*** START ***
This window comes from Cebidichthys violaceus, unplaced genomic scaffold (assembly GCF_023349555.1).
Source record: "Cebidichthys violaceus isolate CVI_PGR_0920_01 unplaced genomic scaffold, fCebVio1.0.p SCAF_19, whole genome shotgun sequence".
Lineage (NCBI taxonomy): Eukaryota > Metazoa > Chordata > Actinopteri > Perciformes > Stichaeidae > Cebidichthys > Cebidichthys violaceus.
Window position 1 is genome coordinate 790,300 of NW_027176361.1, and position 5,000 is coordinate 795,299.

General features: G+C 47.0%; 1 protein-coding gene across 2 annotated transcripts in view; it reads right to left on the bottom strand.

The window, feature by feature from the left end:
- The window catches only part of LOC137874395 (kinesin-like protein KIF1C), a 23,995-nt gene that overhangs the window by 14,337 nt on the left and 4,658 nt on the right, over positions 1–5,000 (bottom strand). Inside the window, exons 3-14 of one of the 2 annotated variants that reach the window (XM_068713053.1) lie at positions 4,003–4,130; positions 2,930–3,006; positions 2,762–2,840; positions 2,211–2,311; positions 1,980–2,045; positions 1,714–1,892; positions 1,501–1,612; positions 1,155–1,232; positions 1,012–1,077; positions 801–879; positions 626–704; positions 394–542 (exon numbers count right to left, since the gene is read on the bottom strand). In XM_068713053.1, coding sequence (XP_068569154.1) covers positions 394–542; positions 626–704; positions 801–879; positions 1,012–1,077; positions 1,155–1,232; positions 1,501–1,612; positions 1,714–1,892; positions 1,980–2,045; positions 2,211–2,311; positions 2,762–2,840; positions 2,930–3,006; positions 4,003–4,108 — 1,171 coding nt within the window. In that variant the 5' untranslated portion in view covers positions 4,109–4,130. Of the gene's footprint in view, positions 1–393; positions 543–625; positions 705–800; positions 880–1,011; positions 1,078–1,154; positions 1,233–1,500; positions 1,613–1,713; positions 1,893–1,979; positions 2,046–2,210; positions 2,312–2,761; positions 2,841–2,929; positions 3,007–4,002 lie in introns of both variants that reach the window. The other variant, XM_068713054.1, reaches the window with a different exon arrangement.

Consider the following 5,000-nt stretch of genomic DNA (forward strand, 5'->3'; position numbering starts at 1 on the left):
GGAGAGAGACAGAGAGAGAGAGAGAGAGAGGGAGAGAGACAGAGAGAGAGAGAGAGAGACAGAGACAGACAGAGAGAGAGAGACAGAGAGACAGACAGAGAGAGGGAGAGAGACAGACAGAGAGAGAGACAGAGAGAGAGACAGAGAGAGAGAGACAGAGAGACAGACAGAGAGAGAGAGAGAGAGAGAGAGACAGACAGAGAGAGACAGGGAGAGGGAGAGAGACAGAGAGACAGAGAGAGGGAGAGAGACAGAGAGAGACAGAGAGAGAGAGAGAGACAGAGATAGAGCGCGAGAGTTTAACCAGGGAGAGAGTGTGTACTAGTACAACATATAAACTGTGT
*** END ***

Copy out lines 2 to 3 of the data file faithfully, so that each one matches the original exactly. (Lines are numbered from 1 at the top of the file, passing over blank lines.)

Source record: "Cebidichthys violaceus isolate CVI_PGR_0920_01 unplaced genomic scaffold, fCebVio1.0.p SCAF_19, whole genome shotgun sequence".
Lineage (NCBI taxonomy): Eukaryota > Metazoa > Chordata > Actinopteri > Perciformes > Stichaeidae > Cebidichthys > Cebidichthys violaceus.